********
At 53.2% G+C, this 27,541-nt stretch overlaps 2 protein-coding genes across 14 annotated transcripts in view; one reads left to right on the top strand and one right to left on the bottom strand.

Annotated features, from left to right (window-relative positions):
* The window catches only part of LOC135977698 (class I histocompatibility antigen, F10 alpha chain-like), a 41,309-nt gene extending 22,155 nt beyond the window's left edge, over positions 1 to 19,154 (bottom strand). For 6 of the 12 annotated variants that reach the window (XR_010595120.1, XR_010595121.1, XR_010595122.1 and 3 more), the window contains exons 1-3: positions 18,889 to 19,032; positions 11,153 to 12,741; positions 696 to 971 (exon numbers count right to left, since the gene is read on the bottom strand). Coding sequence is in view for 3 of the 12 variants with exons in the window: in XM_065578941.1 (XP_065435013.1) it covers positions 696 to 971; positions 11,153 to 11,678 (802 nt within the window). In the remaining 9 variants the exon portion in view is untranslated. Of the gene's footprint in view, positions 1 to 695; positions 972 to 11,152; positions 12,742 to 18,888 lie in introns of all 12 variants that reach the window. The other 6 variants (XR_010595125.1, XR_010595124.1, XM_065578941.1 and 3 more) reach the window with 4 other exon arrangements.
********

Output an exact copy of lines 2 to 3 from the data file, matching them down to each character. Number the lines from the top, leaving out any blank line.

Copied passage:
Annotated features, from left to right (window-relative positions):
* The window catches only part of LOC135977698 (class I histocompatibility antigen, F10 alpha chain-like), a 41,309-nt gene extending 22,155 nt beyond the window's left edge, over positions 1 to 19,154 (bottom strand). For 6 of the 12 annotated variants that reach the window (XR_010595120.1, XR_010595121.1, XR_010595122.1 and 3 more), the window contains exons 1-3: positions 18,889 to 19,032; positions 11,153 to 12,741; positions 696 to 971 (exon numbers count right to left, since the gene is read on the bottom strand). Coding sequence is in view for 3 of the 12 variants with exons in the window: in XM_065578941.1 (XP_065435013.1) it covers positions 696 to 971; positions 11,153 to 11,678 (802 nt within the window). In the remaining 9 variants the exon portion in view is untranslated. Of the gene's footprint in view, positions 1 to 695; positions 972 to 11,152; positions 12,742 to 18,888 lie in introns of all 12 variants that reach the window. The other 6 variants (XR_010595125.1, XR_010595124.1, XM_065578941.1 and 3 more) reach the window with 4 other exon arrangements.